Tritrichomonas is a protozoa parasite found in the large intestine tracts of cats. Tritrichomonas in cats causes chronic and recurrent large bowel diarrhea, often with mucus and fresh blood. This parasite is often misdiagnosed as Giardia, but it is unresponsive to most common intestinal parasite treatments. This parasite can affect any cat, but it is more commonly found in multiple-cat housing situations, such as catteries and cat shelters.
How Does a Cat get Tritrichomonas foetus?
Tritrichomonas is spread via fecal-oral route, mostly through shared contaminated litter boxes and self and mutual grooming and ingestion of contaminated feces. It can only affect other cats and does not affect dogs. There is no zoonotic potential for humans which means humans cannot get Tritrichomonas from a cat. Since cats are infected through shared resources (litter boxes, bedding, food/water bowls and mutual grooming, cats that share an environment with an infected cat should also be treated to ensure full eradication.
How Common is Tritrichomonas foetus in Cats?
(Prevalence studies have shown an global incidence of 0-81.8% infection rate in cats, with the majority being in purebred catteries)
Young cats that are under the age one year are most commonly affected, but it can affect cats of any age. Purebred cats have a higher risk of becoming infected, but also, cats housed in colony-type shelters and rescues can be at higher risk of infection. If left untreated, the diarrhea can resolve spontaneously, but some cats may be asymptomatic carriers and contribute to the spread of the disease. The protozoa do not have a true cyst stage in its life cycle; however, the parasite can live for up to seven days in moist feces at room temperature, also contributing to the spread to other cats. The severity of the diarrhea can range from subclinical to severe.
How to Know if My Cat has Tritrichomonas Foetus
Chronic diarrhea, sometimes with blood and mucus is the only clinical symptom of Tritrichomonas in cats. Some cats may be carriers and show no diarrhea.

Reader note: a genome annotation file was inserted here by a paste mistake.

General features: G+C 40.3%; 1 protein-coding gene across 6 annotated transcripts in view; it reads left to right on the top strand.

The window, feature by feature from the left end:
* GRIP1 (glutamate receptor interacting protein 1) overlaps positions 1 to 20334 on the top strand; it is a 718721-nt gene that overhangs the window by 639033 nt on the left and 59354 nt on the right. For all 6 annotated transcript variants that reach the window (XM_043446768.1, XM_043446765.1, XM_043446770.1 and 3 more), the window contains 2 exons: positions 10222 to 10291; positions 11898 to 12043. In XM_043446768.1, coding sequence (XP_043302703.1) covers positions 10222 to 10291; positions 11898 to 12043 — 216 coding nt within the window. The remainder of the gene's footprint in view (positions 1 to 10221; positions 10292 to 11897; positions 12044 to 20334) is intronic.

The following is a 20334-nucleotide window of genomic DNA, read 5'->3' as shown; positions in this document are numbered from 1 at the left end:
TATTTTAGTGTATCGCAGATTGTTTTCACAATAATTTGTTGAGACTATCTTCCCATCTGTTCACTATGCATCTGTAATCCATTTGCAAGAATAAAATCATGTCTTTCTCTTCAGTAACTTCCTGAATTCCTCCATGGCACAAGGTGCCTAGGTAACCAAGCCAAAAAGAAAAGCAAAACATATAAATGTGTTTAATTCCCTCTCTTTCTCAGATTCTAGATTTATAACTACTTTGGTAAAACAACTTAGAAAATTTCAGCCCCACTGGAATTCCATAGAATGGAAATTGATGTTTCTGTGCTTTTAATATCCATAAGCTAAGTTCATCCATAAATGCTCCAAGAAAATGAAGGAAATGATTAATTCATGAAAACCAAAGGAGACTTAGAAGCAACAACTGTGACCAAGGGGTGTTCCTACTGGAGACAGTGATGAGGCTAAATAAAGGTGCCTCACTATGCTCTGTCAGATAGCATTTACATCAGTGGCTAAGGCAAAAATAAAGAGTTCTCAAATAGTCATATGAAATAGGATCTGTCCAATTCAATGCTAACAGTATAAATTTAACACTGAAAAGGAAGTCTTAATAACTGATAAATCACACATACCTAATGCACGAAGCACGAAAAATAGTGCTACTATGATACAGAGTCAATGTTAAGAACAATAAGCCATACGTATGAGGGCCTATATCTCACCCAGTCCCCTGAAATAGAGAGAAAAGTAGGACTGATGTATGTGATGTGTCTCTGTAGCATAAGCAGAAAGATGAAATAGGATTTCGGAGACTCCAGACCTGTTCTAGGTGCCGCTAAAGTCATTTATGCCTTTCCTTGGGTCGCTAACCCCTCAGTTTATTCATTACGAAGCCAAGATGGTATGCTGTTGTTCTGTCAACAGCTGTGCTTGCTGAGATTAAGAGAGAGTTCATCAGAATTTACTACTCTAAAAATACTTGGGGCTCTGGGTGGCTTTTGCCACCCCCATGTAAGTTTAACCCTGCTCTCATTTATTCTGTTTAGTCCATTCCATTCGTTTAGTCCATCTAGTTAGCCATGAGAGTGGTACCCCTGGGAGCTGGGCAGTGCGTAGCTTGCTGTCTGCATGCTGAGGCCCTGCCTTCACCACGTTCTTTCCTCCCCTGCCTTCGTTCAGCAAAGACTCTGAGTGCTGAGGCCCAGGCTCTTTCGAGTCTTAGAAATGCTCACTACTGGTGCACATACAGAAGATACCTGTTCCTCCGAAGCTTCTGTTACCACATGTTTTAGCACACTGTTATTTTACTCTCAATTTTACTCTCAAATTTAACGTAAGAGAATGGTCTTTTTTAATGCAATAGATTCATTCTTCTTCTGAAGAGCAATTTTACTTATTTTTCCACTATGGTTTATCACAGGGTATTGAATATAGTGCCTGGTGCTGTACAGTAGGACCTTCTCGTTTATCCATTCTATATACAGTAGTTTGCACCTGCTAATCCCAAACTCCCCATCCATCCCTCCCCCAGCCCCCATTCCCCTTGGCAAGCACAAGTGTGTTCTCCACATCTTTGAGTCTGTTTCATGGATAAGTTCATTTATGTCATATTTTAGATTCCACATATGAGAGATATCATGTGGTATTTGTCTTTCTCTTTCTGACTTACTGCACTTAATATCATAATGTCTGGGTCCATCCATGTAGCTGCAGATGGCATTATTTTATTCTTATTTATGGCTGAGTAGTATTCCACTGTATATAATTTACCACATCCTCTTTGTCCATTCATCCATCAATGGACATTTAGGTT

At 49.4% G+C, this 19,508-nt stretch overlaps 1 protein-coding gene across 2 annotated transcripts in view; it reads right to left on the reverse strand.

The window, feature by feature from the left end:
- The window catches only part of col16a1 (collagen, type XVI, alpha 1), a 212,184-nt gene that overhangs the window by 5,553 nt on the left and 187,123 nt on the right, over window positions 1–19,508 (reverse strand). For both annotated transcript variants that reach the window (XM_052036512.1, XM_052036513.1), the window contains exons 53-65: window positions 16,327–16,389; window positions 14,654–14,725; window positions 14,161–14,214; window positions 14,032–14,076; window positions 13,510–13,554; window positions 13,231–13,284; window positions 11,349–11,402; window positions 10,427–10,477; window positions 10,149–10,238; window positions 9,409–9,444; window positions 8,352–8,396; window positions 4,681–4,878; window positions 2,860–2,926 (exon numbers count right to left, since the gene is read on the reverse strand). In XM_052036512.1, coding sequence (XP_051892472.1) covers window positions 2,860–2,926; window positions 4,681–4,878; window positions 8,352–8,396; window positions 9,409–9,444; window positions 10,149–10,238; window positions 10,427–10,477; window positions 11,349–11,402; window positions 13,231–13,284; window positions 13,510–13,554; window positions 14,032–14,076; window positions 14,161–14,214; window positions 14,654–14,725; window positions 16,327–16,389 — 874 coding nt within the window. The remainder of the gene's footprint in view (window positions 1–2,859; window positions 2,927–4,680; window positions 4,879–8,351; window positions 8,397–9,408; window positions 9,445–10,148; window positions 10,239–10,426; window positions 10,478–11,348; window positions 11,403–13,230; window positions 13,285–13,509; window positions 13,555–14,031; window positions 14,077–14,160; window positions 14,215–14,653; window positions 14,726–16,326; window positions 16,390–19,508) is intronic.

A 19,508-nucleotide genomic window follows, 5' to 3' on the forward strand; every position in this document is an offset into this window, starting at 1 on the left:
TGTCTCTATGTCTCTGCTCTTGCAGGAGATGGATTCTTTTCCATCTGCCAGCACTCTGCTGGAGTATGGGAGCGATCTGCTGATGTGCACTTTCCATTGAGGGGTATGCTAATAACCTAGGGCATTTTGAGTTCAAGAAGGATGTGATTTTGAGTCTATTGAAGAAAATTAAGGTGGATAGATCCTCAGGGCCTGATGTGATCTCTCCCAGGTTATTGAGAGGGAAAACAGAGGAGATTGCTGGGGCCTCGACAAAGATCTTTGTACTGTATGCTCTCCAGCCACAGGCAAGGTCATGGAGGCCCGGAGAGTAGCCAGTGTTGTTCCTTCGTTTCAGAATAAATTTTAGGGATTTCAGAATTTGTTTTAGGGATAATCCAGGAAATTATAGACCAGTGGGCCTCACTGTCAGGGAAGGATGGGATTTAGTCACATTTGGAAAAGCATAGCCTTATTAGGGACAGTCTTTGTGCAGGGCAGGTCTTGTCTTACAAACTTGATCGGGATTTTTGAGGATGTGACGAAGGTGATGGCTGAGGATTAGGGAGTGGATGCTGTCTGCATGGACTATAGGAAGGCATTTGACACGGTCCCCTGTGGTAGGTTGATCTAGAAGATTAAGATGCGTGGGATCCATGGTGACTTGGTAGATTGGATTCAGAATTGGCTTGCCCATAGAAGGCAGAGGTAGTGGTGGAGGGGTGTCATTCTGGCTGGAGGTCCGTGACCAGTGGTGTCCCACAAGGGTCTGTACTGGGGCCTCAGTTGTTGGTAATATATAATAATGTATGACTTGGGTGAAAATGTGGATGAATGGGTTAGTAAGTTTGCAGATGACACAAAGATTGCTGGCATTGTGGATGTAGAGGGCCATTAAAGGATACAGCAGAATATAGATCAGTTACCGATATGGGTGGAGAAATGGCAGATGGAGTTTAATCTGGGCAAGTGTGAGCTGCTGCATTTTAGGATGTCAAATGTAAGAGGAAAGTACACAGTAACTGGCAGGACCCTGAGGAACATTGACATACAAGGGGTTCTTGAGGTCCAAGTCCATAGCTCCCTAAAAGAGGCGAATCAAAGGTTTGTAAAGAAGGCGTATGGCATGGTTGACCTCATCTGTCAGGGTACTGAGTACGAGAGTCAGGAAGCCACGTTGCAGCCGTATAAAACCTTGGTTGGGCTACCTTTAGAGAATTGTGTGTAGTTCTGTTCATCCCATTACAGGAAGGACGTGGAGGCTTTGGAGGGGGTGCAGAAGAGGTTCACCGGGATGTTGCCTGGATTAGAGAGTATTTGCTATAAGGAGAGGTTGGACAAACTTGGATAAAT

Tritrichomonas in cats can be detected in a fresh direct smear of a stool sample, but the organisms can be difficult to find using this method and can be mistaken for Giardia in cats. Culturing of the trophozoite stage and DNA detection via polymerase chain reaction (PCR) are the more sensitive and specific ways of diagnosing this parasite. PCR can also detect the organism in those cats that are asymptomatic or have subclinical symptoms, such as occasional soft stool
Can Tritrichomonas Foetus be Cured?
If all cats in an affected environment are treated, then yes, Tritrichomonas fetus can be cured, but reinfection can occur if introducing a new cat to an established colony that is carrying the parasite.
Currently treatment for Tritrichomonas can be challenging and is still being investigated. It does not respond to antibiotics normally used to treat protozoal parasites, such as metronidazole. Ronidazole is the most effective treatment, and is only available through compounding pharmacies in the United States. Some people are concerned about using ronidazole for cats due to the potential for neurologic side effects, but this usually only occurs if ronidazole is used in high doses. Ronidazole taken as directed is usually safe and effective, although a small number of cats may have a lower tolerance to this drug and exhibit neurological symptoms. The symptoms resolve once the cat stops taking the medication. Talk to your vet about what’s best for your cat.
Prevention of feline Tritrichomonas is primarily one of good hygiene in the environment and reduction of stress. Kittens and young adult cats are most susceptible to this parasite, so preventing overcrowding, and thus increased stress, goes a long way to reducing the risk of infection. Keeping the environment, including litter boxes, transport carriers, bedding and other materials clean will also reduce the parasites in the environment. Normal disinfectants, such as Rescue disinfectant and Virkon S, are very effective at killing Tritrichomonas.
If you have more questions on Tritrichomonas foetus in cats, call a Revival Pet Care Pro at 800.786.4751.
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Written by: Amy Hanson, DVM
Dr. Amy Hanson is an associate veterinarian at the Cat Clinic of Lawrence in Lawrence, Kansas. She is a 2010 graduate of Kansas State University College of Veterinary Medicine. Her special interests include felines, acupuncture and dentistry. Her hobbies include showing cats and she is a judge for the American Cat Fanciers Association (ACFA).